When: Mon., Dec. 5, 7 p.m. 2011
By all accounts Animal Collective's Avey Tare had a rough time of it while he was working on his 2010 solo debut, Down There (Paw Tracks): his grandmother died, his sister was diagnosed with cancer, and his marriage fell apart. The music's surfaces are suitably dark and swampy, with hissy, gurgling, crawling electronic beats—there's even an alligator head on the cover—and Tare (aka Dave Portner) sings about a world of uncertainties in a voice drenched with reverb. In "Ghost of Books" he finds solace in a phantom lover, and in the fragile "Cemeteries" he relies on the power of positive thinking to beat back his anxiety: "Sometimes I panic, sometimes I do / Sometimes I wake up in the morning and I can't even breathe." Initially the album struck me as an amorphous mess—in Animal Collective, Portner has always been the most experimental member—and even after several listens some pieces still sound like fragments of tunes buried in digital glossolalia. But that extra attention also allowed some beautiful, wounded songs to emerge from the sonic shadows: the majestic "Laughing Hieroglyphic" has an irresistible surging bridge, and the chorus of the mesmerizing "Heather in the Hospital" is almost as seductive.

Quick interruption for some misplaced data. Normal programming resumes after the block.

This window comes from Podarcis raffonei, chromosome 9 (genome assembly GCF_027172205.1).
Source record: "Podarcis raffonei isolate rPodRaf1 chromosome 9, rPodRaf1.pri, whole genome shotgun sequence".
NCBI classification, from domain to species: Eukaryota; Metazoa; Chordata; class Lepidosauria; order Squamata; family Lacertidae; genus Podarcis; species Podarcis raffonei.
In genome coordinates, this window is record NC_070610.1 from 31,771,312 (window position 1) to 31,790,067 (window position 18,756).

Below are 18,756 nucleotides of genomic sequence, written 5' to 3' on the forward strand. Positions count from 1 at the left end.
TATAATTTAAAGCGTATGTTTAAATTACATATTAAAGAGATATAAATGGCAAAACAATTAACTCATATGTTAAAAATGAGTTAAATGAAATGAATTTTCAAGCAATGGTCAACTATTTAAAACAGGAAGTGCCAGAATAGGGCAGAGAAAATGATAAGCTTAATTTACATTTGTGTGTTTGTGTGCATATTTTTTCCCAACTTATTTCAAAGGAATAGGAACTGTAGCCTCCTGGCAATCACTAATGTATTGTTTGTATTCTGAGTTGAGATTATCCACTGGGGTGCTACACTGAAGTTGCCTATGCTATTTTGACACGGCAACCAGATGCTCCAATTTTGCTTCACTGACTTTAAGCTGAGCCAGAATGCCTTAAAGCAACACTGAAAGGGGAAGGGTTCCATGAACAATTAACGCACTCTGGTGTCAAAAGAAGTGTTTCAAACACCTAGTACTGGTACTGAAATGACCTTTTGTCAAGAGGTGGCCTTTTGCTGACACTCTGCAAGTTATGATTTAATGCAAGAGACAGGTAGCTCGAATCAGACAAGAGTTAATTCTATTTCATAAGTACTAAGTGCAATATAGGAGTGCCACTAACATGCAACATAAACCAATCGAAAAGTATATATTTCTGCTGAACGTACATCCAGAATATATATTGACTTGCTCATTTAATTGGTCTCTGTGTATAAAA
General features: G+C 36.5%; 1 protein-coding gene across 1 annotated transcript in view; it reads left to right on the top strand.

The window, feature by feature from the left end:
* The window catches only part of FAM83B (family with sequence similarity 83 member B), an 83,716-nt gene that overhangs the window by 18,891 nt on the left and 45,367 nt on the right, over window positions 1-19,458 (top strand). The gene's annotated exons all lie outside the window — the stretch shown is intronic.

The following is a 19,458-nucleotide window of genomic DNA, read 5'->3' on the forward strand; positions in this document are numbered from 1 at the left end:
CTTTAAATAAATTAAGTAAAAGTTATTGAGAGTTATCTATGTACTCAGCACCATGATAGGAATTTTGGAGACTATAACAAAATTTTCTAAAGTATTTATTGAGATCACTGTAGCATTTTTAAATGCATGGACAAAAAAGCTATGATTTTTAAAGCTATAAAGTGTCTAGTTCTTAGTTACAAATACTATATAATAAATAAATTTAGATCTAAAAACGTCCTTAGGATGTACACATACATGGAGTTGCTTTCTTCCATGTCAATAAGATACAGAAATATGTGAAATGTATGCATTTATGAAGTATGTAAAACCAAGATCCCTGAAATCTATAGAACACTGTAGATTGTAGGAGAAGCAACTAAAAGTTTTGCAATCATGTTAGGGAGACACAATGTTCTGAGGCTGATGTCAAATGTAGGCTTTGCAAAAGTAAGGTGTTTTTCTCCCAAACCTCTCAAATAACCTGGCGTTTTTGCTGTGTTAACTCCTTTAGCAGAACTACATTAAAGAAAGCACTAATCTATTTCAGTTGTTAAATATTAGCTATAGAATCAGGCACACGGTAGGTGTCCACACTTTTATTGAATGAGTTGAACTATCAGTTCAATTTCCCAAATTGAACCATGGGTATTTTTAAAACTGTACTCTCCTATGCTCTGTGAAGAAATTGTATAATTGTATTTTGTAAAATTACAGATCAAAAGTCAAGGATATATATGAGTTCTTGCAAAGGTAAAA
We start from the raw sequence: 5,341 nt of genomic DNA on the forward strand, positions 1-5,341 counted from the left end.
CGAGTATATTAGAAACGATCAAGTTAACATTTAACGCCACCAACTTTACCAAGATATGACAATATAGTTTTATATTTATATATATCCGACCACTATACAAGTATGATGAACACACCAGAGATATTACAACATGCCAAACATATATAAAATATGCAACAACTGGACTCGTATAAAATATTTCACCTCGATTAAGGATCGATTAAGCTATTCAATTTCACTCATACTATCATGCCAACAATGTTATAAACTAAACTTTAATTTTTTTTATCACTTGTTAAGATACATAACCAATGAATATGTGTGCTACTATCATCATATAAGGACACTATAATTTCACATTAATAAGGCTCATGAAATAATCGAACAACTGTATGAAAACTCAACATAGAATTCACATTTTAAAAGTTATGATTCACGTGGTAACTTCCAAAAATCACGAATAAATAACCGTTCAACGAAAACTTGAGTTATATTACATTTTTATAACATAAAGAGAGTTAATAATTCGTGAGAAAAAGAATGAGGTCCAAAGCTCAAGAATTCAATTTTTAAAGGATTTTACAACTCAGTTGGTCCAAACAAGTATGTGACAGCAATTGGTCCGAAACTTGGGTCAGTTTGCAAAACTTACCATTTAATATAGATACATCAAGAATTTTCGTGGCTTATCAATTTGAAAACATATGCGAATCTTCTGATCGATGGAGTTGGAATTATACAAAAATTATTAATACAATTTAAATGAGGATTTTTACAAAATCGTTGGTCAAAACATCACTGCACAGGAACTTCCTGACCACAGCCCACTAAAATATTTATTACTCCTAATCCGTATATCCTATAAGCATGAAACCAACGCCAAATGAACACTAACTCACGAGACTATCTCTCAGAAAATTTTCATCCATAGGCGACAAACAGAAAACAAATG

As a solo artist, Eric Copeland of Black Dice creates jarring, unkempt collages, mostly by chopping up and recycling music from the 80s. His latest album, Waco Taco Combo (Escho), shares the stream-of-consciousness drift of Black Dice—it feels improvised, even when it clearly isn't—but what's different here is that twisted little pop songs emerge from the slapped-together detritus, draped across a shape-shifting armature of grimy, hijacked beats. Copeland's techniques are hardly crude—he manipulates the speed, clarity, direction, and even the fidelity of his swiped materials—but Waco Taco Combo sounds like the product of a sampling culture that evolved in a junkyard. The album has a bristling, undisciplined energy, which has the occasional negative side effect: it definitely flirts with self-indulgence, and some collisions feel more random than musical. That's another thing Copeland's solo work has in common with Black Dice: to really appreciate it, you've got to approach it with some generosity of spirit. —Peter Margasak Avey Tare headlines; Copeland opens.